Insofar as Russia retains large armies for conventional war, these armies operate primarily in the Far East. Of the four regional Joint Strategic Commands into which the armed services are organized, only the Eastern Military District contains four army commands. In the event of a conventional invasion from China, two armies would serve as the first line of defense in the east with two more stationed farther west as a second defensive echelon. Air and naval standoff assets, including from the Pacific Fleet, would likely be used to delay hostile advances, while further reinforcements are drawn from the Central Military District.

Interestingly, for all of Russia’s wariness of China, it continues to sell Beijing high-quality weapons. It would not sell China such good equipment—and at very good prices—were it not desperate for money. Most notably, Moscow licenses the production in China of its SU-27 fourth-generation fighter and has done so since the 1990s.

The People’s Liberation Army currently numbers 1.6 million. At the first possible moment in an invasion, China would likely sever the Trans-Siberian and Baikal-Amur rail lines, thereby leaving Siberia isolated. The only strategic question for Russia in this scenario would be when to push the nuclear button.

Russia does not fear an invasion from its former Central Asian republics. The role of the Central Military District, based in Yekaterinburg, is to orchestrate Russian engagement in local conflicts within Central Asia, to manage Russia’s bases in Tajikistan and Kyrgyzstan, and to supply reinforcements from its two armies either to the east or the west in the event of war. There’s little to indicate that these forces are deployed to the central region for the purpose of reconquering lost Central Asian territories. Rather, their purpose is to forestall instability that might spill over into Russia and to remind everyone that Russia’s forces in the region are mightier than China’s.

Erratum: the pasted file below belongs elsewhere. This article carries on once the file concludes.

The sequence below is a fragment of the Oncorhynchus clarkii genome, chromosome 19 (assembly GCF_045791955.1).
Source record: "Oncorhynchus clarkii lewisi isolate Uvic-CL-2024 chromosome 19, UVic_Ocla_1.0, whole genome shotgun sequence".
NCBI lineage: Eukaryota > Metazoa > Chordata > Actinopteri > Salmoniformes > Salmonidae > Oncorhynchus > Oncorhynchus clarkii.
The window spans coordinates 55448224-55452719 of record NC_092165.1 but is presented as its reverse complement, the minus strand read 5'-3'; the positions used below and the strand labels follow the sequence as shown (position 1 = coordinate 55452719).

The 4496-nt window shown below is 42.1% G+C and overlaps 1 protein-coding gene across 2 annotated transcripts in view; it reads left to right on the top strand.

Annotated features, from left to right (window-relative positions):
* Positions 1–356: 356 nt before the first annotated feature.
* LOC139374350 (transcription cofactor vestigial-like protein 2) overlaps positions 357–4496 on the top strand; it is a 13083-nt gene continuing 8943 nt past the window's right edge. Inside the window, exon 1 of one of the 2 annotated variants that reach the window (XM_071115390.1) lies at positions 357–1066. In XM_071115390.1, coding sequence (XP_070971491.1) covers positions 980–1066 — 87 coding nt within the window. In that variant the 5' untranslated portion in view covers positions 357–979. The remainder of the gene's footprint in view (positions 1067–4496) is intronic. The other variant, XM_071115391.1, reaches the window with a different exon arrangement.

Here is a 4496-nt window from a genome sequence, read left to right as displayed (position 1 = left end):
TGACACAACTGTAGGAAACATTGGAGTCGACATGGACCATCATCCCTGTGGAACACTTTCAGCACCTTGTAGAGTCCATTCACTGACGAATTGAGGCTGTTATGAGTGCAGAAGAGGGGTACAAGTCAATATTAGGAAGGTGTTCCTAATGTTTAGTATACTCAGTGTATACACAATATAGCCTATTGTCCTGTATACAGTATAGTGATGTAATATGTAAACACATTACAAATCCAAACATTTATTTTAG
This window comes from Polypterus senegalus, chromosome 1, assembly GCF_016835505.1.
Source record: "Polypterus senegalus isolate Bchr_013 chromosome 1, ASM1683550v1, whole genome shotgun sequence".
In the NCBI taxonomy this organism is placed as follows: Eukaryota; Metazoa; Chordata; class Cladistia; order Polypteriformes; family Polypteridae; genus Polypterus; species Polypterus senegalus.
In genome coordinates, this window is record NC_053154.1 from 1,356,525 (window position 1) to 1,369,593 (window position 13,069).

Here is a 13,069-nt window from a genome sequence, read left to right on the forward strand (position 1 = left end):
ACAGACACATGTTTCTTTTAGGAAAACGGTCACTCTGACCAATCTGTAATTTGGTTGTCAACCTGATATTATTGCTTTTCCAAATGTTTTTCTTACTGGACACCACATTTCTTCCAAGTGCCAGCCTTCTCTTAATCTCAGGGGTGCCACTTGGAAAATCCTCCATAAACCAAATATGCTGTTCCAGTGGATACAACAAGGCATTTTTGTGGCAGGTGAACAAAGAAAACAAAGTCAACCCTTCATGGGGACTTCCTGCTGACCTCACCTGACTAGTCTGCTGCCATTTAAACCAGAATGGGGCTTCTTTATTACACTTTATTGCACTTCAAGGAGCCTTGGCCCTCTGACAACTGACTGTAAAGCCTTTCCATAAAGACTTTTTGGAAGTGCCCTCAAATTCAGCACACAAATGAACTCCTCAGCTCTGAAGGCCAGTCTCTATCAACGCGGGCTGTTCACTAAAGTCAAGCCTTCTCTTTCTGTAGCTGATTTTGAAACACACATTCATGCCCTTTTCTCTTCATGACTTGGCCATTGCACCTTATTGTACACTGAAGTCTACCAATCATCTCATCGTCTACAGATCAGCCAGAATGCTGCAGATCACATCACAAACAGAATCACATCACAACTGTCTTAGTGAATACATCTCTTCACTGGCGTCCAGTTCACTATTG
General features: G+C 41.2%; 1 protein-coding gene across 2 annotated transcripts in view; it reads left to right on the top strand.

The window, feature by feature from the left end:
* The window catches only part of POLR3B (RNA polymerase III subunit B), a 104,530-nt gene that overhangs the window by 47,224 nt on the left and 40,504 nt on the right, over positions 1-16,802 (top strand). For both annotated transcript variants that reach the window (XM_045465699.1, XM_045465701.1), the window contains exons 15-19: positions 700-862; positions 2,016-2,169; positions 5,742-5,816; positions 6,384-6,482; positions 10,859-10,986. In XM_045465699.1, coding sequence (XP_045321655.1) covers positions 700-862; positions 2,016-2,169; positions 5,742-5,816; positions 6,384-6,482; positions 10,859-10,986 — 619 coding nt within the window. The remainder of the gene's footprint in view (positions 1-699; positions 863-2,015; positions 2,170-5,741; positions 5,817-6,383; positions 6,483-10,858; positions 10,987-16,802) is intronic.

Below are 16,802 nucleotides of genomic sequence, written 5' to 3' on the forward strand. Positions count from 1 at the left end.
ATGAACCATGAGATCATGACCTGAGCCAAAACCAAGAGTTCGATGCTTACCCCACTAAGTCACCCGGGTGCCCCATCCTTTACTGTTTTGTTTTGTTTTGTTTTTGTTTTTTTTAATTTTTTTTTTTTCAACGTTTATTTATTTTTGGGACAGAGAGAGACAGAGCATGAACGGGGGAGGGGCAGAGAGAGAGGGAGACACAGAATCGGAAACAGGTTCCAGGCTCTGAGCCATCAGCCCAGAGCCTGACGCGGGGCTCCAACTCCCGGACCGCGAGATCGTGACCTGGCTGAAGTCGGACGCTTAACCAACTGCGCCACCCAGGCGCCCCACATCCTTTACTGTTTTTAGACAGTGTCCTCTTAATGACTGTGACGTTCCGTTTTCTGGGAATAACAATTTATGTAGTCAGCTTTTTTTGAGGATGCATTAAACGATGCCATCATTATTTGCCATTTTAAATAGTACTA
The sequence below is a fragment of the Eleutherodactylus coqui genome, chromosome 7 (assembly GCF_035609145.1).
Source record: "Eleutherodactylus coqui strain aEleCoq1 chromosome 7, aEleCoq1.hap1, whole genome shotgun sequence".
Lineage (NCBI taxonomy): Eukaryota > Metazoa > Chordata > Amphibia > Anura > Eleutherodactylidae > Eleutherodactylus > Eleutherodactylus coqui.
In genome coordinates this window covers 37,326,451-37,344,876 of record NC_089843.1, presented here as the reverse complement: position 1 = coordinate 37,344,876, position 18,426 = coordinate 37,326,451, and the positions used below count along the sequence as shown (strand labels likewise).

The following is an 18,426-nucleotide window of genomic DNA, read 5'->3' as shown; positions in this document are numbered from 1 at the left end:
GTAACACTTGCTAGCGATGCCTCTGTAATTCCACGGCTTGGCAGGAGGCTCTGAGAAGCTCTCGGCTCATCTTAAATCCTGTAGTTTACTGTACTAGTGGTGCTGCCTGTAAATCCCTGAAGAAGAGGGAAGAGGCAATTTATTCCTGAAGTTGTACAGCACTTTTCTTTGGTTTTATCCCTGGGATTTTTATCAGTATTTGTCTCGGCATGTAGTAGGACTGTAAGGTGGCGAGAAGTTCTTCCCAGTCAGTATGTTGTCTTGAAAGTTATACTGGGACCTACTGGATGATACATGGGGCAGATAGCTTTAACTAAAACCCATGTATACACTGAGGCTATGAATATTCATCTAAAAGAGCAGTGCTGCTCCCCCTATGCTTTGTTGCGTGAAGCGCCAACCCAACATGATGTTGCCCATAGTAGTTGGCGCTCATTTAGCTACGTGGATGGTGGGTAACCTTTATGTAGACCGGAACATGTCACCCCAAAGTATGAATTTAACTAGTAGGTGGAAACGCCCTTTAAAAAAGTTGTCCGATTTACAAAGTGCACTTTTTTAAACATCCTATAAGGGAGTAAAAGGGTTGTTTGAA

Based in St. Petersburg, the Western Military District houses two army commands along with the Baltic Fleet, the Northern Fleet, numerous paratrooper brigades, Spetsnaz, air and air-defense units. Their role is to maintain clear military superiority along Russia’s western and northwestern borders, and to play a large part in air defense.

Russia’s air defenses are excellent. Their long-range surface-to-air missiles are among the best anywhere, particularly the S-300 and S-400 varieties. As mobile, truck-based units, they can secure air superiority over bordering regions, despite U.S. advantages in fighter aircraft. NATO reckons that Russian S-400s would have little difficulty taking down even American stealth aircraft within their 250-mile range. This likelihood greatly complicates any NATO strategy for establishing air superiority over the Baltic region. The United States is actively developing countermeasures to confuse or disable parts of Russian air defenses, but, all factors considered, any NATO effort to establish air superiority near Russian borders would be quite costly.

Russian fighter aircraft lack some of the power, precision and stealth of America’s best fighters, but are comparable to the F-15 and are a match for the F-22, according to American analysts and generals. Moscow is developing a fifth-generation stealth fighter, but currently relies upon the SU-27 Flanker and its more modern cousin, the SU-35.